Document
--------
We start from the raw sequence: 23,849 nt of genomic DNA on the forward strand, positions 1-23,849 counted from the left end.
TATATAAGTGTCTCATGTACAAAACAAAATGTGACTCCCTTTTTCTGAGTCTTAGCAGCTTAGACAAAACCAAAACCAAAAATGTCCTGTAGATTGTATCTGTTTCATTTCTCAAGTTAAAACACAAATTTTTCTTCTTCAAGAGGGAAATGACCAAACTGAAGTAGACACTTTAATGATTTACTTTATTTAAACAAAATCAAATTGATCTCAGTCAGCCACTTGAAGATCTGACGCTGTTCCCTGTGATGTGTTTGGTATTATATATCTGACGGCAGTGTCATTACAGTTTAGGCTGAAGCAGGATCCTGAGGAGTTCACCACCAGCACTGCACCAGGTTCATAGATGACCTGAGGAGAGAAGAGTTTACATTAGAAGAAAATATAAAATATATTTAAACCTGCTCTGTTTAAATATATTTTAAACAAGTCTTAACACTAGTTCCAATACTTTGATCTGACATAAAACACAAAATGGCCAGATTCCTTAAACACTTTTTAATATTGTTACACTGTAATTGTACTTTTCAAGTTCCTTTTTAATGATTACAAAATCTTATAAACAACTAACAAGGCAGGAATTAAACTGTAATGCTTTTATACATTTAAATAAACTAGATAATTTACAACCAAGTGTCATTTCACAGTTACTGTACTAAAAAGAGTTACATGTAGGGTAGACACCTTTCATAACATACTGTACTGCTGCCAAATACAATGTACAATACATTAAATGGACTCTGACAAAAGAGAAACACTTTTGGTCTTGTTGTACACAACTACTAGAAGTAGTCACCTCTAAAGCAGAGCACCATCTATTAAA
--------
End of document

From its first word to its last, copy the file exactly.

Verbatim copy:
We start from the raw sequence: 23,849 nt of genomic DNA on the forward strand, positions 1-23,849 counted from the left end.
TATATAAGTGTCTCATGTACAAAACAAAATGTGACTCCCTTTTTCTGAGTCTTAGCAGCTTAGACAAAACCAAAACCAAAAATGTCCTGTAGATTGTATCTGTTTCATTTCTCAAGTTAAAACACAAATTTTTCTTCTTCAAGAGGGAAATGACCAAACTGAAGTAGACACTTTAATGATTTACTTTATTTAAACAAAATCAAATTGATCTCAGTCAGCCACTTGAAGATCTGACGCTGTTCCCTGTGATGTGTTTGGTATTATATATCTGACGGCAGTGTCATTACAGTTTAGGCTGAAGCAGGATCCTGAGGAGTTCACCACCAGCACTGCACCAGGTTCATAGATGACCTGAGGAGAGAAGAGTTTACATTAGAAGAAAATATAAAATATATTTAAACCTGCTCTGTTTAAATATATTTTAAACAAGTCTTAACACTAGTTCCAATACTTTGATCTGACATAAAACACAAAATGGCCAGATTCCTTAAACACTTTTTAATATTGTTACACTGTAATTGTACTTTTCAAGTTCCTTTTTAATGATTACAAAATCTTATAAACAACTAACAAGGCAGGAATTAAACTGTAATGCTTTTATACATTTAAATAAACTAGATAATTTACAACCAAGTGTCATTTCACAGTTACTGTACTAAAAAGAGTTACATGTAGGGTAGACACCTTTCATAACATACTGTACTGCTGCCAAATACAATGTACAATACATTAAATGGACTCTGACAAAAGAGAAACACTTTTGGTCTTGTTGTACACAACTACTAGAAGTAGTCACCTCTAAAGCAGAGCACCATCTATTAAA